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HP to Ship Opteron-based Systems

HP on Tuesday formalized an arrangement with AMD to deliver servers based on AMD's Opteron 64-bit processor. The announcement comes less than a week after Intel disclosed what it called its "worst kept" secret, that it would ship a 32-bit Xeon processor with 64-bit extensions comparable to AMD's technology.

News of HP's plans for Opteron came out in news reports late last month. HP, a co-developer with Intel of the Itanium 64-bit processor, also is committed to Intel's 32-bit extensions for Xeon.

With Intel's latest announcement, there are three 64-bit technologies for industry-standard servers, and HP will ship systems with all three. Intel Itanium is the oldest of the three and the highest-performing. Itanium chips power massive SMP systems with up to 64 processors and several vendors plan to roll out even larger systems. The AMD Opteron, and AMD's related Athlon64, use the x86 instruction set that 32-bit Intel chips use, making those 64-bit processors capable of running existing 32-bit applications and high-memory applications. Last week, Intel announced its "Nocona" processor, a new Xeon 32-bit processor that will include 64-bit extensions.

A team of Gartner analysts put out an opinion earlier this month on the rumored HP-AMD collaboration. "HP is not the first major vendor partner for AMD," the Gartner analysts wrote. "[But] Gartner believes that HP's embrace of Opteron will create waves throughout the server industry."

The Gartner team said those waves would take the form of forcing IBM to broaden its Opteron commitment, forcing Dell to take another look at Opteron and creating confusion around market opportunities for Itanium. One of Gartner's other predictions has already come to pass, whether it was influenced by the HP decision or not -- that Intel would have to unveil whether or not it would do anything with its rumored "Yamhill" technology. Yamhill has morphed into the Nocona processor, and Intel expects to make it available within a few months.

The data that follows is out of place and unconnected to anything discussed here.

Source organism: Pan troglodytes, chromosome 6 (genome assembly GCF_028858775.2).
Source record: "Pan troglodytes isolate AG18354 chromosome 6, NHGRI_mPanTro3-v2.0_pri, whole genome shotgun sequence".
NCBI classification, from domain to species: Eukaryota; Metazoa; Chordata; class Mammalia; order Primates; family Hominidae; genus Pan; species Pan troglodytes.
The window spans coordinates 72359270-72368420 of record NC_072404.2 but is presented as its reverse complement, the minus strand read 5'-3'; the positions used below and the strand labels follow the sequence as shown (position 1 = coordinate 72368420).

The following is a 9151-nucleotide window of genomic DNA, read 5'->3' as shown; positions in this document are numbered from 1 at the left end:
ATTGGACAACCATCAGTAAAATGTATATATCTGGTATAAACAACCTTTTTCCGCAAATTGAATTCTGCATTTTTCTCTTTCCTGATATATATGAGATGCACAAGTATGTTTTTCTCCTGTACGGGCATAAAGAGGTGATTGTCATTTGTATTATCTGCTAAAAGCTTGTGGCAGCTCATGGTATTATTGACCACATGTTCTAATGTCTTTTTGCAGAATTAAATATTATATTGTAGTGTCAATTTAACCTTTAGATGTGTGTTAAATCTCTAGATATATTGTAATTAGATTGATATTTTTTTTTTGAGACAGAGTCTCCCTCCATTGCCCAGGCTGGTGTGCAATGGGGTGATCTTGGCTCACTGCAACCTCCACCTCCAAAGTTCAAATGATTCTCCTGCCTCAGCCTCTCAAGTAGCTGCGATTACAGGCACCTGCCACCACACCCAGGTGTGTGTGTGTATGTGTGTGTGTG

In an announcement on Tuesday, HP positioned the AMD decision as consistent with the company's theme of giving customers choices. "Today's announcement builds on our consistent efforts to provide customers with the world's broadest standards-based server portfolio," Scott Stallard, HP's senior vice president and general manager for Enterprise Storage and Servers, said in a statement.

HP plans to offer two AMD Opteron-based ProLiant servers in the first half of this year. The HP ProLiant DL145 will be a two-processor server that fits in 1U of rack space. The HP ProLiant DL585 will be a four-way system in a 4U design. In the second half of the year, the company plans to ship an Opteron-based two-processor HP ProLiant blade server.

About the Author

Scott Bekker is editor in chief of Redmond Channel Partner magazine.

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